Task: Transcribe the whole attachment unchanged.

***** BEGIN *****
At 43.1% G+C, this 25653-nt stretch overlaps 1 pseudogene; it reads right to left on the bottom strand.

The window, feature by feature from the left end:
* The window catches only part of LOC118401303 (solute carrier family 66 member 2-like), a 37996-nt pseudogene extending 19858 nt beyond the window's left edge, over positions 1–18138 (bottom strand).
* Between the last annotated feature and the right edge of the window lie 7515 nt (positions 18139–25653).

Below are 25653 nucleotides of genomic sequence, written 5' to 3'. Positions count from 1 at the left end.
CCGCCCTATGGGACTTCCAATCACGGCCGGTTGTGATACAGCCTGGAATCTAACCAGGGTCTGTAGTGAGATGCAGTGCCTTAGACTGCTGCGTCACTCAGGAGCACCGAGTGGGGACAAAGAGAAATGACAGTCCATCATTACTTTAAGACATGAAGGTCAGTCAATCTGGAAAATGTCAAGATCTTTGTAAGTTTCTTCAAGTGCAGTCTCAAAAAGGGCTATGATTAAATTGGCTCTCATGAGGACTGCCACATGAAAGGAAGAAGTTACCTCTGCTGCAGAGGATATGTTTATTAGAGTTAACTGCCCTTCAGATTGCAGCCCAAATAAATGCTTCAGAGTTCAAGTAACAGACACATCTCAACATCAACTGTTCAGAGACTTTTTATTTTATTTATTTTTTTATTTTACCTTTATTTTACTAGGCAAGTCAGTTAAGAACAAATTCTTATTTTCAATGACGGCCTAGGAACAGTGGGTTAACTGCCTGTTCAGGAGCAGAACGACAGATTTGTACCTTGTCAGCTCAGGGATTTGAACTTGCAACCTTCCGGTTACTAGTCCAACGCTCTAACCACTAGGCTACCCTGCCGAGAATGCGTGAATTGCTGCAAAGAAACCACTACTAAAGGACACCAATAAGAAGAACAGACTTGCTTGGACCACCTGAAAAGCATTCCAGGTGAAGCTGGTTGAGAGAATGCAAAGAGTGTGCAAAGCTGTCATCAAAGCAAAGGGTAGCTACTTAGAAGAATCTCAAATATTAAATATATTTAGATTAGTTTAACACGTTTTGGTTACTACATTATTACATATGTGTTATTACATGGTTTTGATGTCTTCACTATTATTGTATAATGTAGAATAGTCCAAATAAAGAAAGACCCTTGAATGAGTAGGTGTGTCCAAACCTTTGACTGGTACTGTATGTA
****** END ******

At 43.1% G+C, this 25653-nt stretch overlaps 1 pseudogene; it reads right to left on the bottom strand.

The window, feature by feature from the left end:
* The window catches only part of LOC118401303 (solute carrier family 66 member 2-like), a 37996-nt pseudogene extending 19858 nt beyond the window's left edge, over positions 1–18138 (bottom strand).
* Between the last annotated feature and the right edge of the window lie 7515 nt (positions 18139–25653).

Below are 25653 nucleotides of genomic sequence, written 5' to 3'. Positions count from 1 at the left end.
CCGCCCTATGGGACTTCCAATCACGGCCGGTTGTGATACAGCCTGGAATCTAACCAGGGTCTGTAGTGAGATGCAGTGCCTTAGACTGCTGCGTCACTCAGGAGCACCGAGTGGGGACAAAGAGAAATGACAGTCCATCATTACTTTAAGACATGAAGGTCAGTCAATCTGGAAAATGTCAAGATCTTTGTAAGTTTCTTCAAGTGCAGTCTCAAAAAGGGCTATGATTAAATTGGCTCTCATGAGGACTGCCACATGAAAGGAAGAAGTTACCTCTGCTGCAGAGGATATGTTTATTAGAGTTAACTGCCCTTCAGATTGCAGCCCAAATAAATGCTTCAGAGTTCAAGTAACAGACACATCTCAACATCAACTGTTCAGAGACTTTTTATTTTATTTATTTTTTTATTTTACCTTTATTTTACTAGGCAAGTCAGTTAAGAACAAATTCTTATTTTCAATGACGGCCTAGGAACAGTGGGTTAACTGCCTGTTCAGGAGCAGAACGACAGATTTGTACCTTGTCAGCTCAGGGATTTGAACTTGCAACCTTCCGGTTACTAGTCCAACGCTCTAACCACTAGGCTACCCTGCCGAGAATGCGTGAATTGCTGCAAAGAAACCACTACTAAAGGACACCAATAAGAAGAACAGACTTGCTTGGACCACCTGAAAAGCATTCCAGGTGAAGCTGGTTGAGAGAATGCAAAGAGTGTGCAAAGCTGTCATCAAAGCAAAGGGTAGCTACTTAGAAGAATCTCAAATATTAAATATATTTAGATTAGTTTAACACGTTTTGGTTACTACATTATTACATATGTGTTATTACATGGTTTTGATGTCTTCACTATTATTGTATAATGTAGAATAGTCCAAATAAAGAAAGACCCTTGAATGAGTAGGTGTGTCCAAACCTTTGACTGGTACTGTATGTA